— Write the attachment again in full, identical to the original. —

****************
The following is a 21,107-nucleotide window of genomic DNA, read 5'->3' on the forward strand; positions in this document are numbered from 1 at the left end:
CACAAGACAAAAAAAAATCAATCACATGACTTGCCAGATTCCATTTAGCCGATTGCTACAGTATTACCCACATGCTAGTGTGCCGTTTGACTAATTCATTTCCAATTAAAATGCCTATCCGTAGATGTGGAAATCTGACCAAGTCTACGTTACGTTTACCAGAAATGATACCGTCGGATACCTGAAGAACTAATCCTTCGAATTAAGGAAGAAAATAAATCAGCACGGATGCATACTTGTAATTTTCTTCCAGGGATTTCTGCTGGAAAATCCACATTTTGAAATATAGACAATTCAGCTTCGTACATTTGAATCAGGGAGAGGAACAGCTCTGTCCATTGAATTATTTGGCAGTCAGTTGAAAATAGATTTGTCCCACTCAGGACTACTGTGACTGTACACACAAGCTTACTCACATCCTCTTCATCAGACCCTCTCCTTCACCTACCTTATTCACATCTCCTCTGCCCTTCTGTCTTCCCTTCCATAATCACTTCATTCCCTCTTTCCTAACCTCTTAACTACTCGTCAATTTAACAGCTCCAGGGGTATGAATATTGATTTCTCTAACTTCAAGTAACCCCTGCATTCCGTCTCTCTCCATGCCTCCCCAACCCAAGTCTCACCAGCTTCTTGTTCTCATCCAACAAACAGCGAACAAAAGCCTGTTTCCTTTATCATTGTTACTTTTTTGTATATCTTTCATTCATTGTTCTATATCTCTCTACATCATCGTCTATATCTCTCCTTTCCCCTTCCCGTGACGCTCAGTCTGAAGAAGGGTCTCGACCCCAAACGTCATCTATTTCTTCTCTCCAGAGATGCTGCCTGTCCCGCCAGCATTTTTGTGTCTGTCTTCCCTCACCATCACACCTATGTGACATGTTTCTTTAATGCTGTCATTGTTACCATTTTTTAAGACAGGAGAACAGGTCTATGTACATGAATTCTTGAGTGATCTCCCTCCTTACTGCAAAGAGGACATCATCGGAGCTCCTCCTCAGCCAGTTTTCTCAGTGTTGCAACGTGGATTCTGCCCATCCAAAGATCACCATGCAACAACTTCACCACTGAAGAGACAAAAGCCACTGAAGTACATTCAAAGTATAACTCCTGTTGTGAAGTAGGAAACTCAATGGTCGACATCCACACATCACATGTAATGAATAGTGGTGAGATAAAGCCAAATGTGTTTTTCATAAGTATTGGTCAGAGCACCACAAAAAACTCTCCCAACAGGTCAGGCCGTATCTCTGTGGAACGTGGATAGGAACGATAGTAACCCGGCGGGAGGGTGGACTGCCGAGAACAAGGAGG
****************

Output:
The following is a 21,107-nucleotide window of genomic DNA, read 5'->3' on the forward strand; positions in this document are numbered from 1 at the left end:
CACAAGACAAAAAAAAATCAATCACATGACTTGCCAGATTCCATTTAGCCGATTGCTACAGTATTACCCACATGCTAGTGTGCCGTTTGACTAATTCATTTCCAATTAAAATGCCTATCCGTAGATGTGGAAATCTGACCAAGTCTACGTTACGTTTACCAGAAATGATACCGTCGGATACCTGAAGAACTAATCCTTCGAATTAAGGAAGAAAATAAATCAGCACGGATGCATACTTGTAATTTTCTTCCAGGGATTTCTGCTGGAAAATCCACATTTTGAAATATAGACAATTCAGCTTCGTACATTTGAATCAGGGAGAGGAACAGCTCTGTCCATTGAATTATTTGGCAGTCAGTTGAAAATAGATTTGTCCCACTCAGGACTACTGTGACTGTACACACAAGCTTACTCACATCCTCTTCATCAGACCCTCTCCTTCACCTACCTTATTCACATCTCCTCTGCCCTTCTGTCTTCCCTTCCATAATCACTTCATTCCCTCTTTCCTAACCTCTTAACTACTCGTCAATTTAACAGCTCCAGGGGTATGAATATTGATTTCTCTAACTTCAAGTAACCCCTGCATTCCGTCTCTCTCCATGCCTCCCCAACCCAAGTCTCACCAGCTTCTTGTTCTCATCCAACAAACAGCGAACAAAAGCCTGTTTCCTTTATCATTGTTACTTTTTTGTATATCTTTCATTCATTGTTCTATATCTCTCTACATCATCGTCTATATCTCTCCTTTCCCCTTCCCGTGACGCTCAGTCTGAAGAAGGGTCTCGACCCCAAACGTCATCTATTTCTTCTCTCCAGAGATGCTGCCTGTCCCGCCAGCATTTTTGTGTCTGTCTTCCCTCACCATCACACCTATGTGACATGTTTCTTTAATGCTGTCATTGTTACCATTTTTTAAGACAGGAGAACAGGTCTATGTACATGAATTCTTGAGTGATCTCCCTCCTTACTGCAAAGAGGACATCATCGGAGCTCCTCCTCAGCCAGTTTTCTCAGTGTTGCAACGTGGATTCTGCCCATCCAAAGATCACCATGCAACAACTTCACCACTGAAGAGACAAAAGCCACTGAAGTACATTCAAAGTATAACTCCTGTTGTGAAGTAGGAAACTCAATGGTCGACATCCACACATCACATGTAATGAATAGTGGTGAGATAAAGCCAAATGTGTTTTTCATAAGTATTGGTCAGAGCACCACAAAAAACTCTCCCAACAGGTCAGGCCGTATCTCTGTGGAACGTGGATAGGAACGATAGTAACCCGGCGGGAGGGTGGACTGCCGAGAACAAGGAGG